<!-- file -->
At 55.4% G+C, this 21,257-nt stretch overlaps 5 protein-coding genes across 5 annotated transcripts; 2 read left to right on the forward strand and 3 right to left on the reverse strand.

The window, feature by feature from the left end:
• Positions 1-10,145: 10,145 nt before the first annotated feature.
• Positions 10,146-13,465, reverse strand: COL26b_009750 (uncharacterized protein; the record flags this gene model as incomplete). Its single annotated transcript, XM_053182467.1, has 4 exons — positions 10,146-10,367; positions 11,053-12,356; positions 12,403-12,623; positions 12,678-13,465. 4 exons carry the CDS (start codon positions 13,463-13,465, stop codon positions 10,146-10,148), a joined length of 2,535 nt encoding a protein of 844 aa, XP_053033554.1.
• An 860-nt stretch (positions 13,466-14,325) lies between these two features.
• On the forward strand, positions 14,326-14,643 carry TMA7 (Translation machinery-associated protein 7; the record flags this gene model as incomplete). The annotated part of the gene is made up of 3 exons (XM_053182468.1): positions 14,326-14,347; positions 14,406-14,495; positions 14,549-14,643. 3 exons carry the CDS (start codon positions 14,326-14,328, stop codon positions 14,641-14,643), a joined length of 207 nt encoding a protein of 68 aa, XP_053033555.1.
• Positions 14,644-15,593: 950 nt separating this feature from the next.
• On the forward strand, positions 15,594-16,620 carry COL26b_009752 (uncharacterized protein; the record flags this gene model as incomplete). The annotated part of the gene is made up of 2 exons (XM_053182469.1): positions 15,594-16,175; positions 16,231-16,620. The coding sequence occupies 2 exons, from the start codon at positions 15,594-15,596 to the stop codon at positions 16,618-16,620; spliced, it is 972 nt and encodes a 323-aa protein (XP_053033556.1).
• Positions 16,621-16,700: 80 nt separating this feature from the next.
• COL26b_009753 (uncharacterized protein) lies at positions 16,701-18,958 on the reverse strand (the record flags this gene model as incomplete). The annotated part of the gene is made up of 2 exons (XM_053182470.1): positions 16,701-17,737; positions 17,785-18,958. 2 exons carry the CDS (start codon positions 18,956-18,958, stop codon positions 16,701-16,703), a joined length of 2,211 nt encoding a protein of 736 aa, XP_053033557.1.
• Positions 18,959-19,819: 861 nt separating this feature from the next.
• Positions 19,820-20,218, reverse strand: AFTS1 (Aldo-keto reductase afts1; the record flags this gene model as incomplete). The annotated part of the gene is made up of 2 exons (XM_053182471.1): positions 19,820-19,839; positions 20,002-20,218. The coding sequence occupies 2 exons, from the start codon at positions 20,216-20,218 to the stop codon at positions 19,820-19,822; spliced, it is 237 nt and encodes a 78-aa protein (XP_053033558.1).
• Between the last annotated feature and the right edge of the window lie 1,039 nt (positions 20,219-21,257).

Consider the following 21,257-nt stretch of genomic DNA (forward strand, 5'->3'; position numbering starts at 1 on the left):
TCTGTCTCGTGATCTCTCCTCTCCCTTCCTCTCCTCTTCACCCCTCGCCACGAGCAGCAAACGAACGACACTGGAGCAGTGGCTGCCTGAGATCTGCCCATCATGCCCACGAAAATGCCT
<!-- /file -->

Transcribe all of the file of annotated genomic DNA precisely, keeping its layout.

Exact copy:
At 55.4% G+C, this 21,257-nt stretch overlaps 5 protein-coding genes across 5 annotated transcripts; 2 read left to right on the forward strand and 3 right to left on the reverse strand.

The window, feature by feature from the left end:
• Positions 1-10,145: 10,145 nt before the first annotated feature.
• Positions 10,146-13,465, reverse strand: COL26b_009750 (uncharacterized protein; the record flags this gene model as incomplete). Its single annotated transcript, XM_053182467.1, has 4 exons — positions 10,146-10,367; positions 11,053-12,356; positions 12,403-12,623; positions 12,678-13,465. 4 exons carry the CDS (start codon positions 13,463-13,465, stop codon positions 10,146-10,148), a joined length of 2,535 nt encoding a protein of 844 aa, XP_053033554.1.
• An 860-nt stretch (positions 13,466-14,325) lies between these two features.
• On the forward strand, positions 14,326-14,643 carry TMA7 (Translation machinery-associated protein 7; the record flags this gene model as incomplete). The annotated part of the gene is made up of 3 exons (XM_053182468.1): positions 14,326-14,347; positions 14,406-14,495; positions 14,549-14,643. 3 exons carry the CDS (start codon positions 14,326-14,328, stop codon positions 14,641-14,643), a joined length of 207 nt encoding a protein of 68 aa, XP_053033555.1.
• Positions 14,644-15,593: 950 nt separating this feature from the next.
• On the forward strand, positions 15,594-16,620 carry COL26b_009752 (uncharacterized protein; the record flags this gene model as incomplete). The annotated part of the gene is made up of 2 exons (XM_053182469.1): positions 15,594-16,175; positions 16,231-16,620. The coding sequence occupies 2 exons, from the start codon at positions 15,594-15,596 to the stop codon at positions 16,618-16,620; spliced, it is 972 nt and encodes a 323-aa protein (XP_053033556.1).
• Positions 16,621-16,700: 80 nt separating this feature from the next.
• COL26b_009753 (uncharacterized protein) lies at positions 16,701-18,958 on the reverse strand (the record flags this gene model as incomplete). The annotated part of the gene is made up of 2 exons (XM_053182470.1): positions 16,701-17,737; positions 17,785-18,958. 2 exons carry the CDS (start codon positions 18,956-18,958, stop codon positions 16,701-16,703), a joined length of 2,211 nt encoding a protein of 736 aa, XP_053033557.1.
• Positions 18,959-19,819: 861 nt separating this feature from the next.
• Positions 19,820-20,218, reverse strand: AFTS1 (Aldo-keto reductase afts1; the record flags this gene model as incomplete). The annotated part of the gene is made up of 2 exons (XM_053182471.1): positions 19,820-19,839; positions 20,002-20,218. The coding sequence occupies 2 exons, from the start codon at positions 20,216-20,218 to the stop codon at positions 19,820-19,822; spliced, it is 237 nt and encodes a 78-aa protein (XP_053033558.1).
• Between the last annotated feature and the right edge of the window lie 1,039 nt (positions 20,219-21,257).

Consider the following 21,257-nt stretch of genomic DNA (forward strand, 5'->3'; position numbering starts at 1 on the left):
TCTGTCTCGTGATCTCTCCTCTCCCTTCCTCTCCTCTTCACCCCTCGCCACGAGCAGCAAACGAACGACACTGGAGCAGTGGCTGCCTGAGATCTGCCCATCATGCCCACGAAAATGCCT